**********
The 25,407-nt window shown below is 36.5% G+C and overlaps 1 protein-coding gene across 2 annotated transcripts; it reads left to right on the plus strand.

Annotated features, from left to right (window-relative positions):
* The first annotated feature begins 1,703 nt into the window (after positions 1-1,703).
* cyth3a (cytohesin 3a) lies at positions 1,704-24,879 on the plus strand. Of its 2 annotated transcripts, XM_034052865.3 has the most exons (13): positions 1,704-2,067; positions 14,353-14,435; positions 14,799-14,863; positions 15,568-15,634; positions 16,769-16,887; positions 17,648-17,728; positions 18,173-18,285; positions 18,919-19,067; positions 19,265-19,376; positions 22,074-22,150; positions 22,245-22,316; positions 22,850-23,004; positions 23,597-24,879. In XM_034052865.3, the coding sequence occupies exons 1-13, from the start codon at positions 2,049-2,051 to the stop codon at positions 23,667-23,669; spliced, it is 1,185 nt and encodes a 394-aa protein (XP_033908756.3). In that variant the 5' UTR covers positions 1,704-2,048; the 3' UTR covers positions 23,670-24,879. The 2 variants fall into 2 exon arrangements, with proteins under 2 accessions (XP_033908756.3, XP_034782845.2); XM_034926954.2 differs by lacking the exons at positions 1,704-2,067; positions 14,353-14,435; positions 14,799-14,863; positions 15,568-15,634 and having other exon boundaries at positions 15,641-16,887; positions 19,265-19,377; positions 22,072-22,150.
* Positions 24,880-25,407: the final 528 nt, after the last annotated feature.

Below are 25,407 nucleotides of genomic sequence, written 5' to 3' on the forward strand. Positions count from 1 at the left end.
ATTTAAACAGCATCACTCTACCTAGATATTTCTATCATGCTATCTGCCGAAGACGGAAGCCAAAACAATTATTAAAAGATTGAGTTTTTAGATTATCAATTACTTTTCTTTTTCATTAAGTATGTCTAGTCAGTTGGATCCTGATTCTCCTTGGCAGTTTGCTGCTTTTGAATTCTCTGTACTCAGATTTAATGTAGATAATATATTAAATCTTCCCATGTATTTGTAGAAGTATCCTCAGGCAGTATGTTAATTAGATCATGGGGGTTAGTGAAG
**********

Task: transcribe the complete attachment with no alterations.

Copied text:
The 25,407-nt window shown below is 36.5% G+C and overlaps 1 protein-coding gene across 2 annotated transcripts; it reads left to right on the plus strand.

Annotated features, from left to right (window-relative positions):
* The first annotated feature begins 1,703 nt into the window (after positions 1-1,703).
* cyth3a (cytohesin 3a) lies at positions 1,704-24,879 on the plus strand. Of its 2 annotated transcripts, XM_034052865.3 has the most exons (13): positions 1,704-2,067; positions 14,353-14,435; positions 14,799-14,863; positions 15,568-15,634; positions 16,769-16,887; positions 17,648-17,728; positions 18,173-18,285; positions 18,919-19,067; positions 19,265-19,376; positions 22,074-22,150; positions 22,245-22,316; positions 22,850-23,004; positions 23,597-24,879. In XM_034052865.3, the coding sequence occupies exons 1-13, from the start codon at positions 2,049-2,051 to the stop codon at positions 23,667-23,669; spliced, it is 1,185 nt and encodes a 394-aa protein (XP_033908756.3). In that variant the 5' UTR covers positions 1,704-2,048; the 3' UTR covers positions 23,670-24,879. The 2 variants fall into 2 exon arrangements, with proteins under 2 accessions (XP_033908756.3, XP_034782845.2); XM_034926954.2 differs by lacking the exons at positions 1,704-2,067; positions 14,353-14,435; positions 14,799-14,863; positions 15,568-15,634 and having other exon boundaries at positions 15,641-16,887; positions 19,265-19,377; positions 22,072-22,150.
* Positions 24,880-25,407: the final 528 nt, after the last annotated feature.

Below are 25,407 nucleotides of genomic sequence, written 5' to 3' on the forward strand. Positions count from 1 at the left end.
ATTTAAACAGCATCACTCTACCTAGATATTTCTATCATGCTATCTGCCGAAGACGGAAGCCAAAACAATTATTAAAAGATTGAGTTTTTAGATTATCAATTACTTTTCTTTTTCATTAAGTATGTCTAGTCAGTTGGATCCTGATTCTCCTTGGCAGTTTGCTGCTTTTGAATTCTCTGTACTCAGATTTAATGTAGATAATATATTAAATCTTCCCATGTATTTGTAGAAGTATCCTCAGGCAGTATGTTAATTAGATCATGGGGGTTAGTGAAG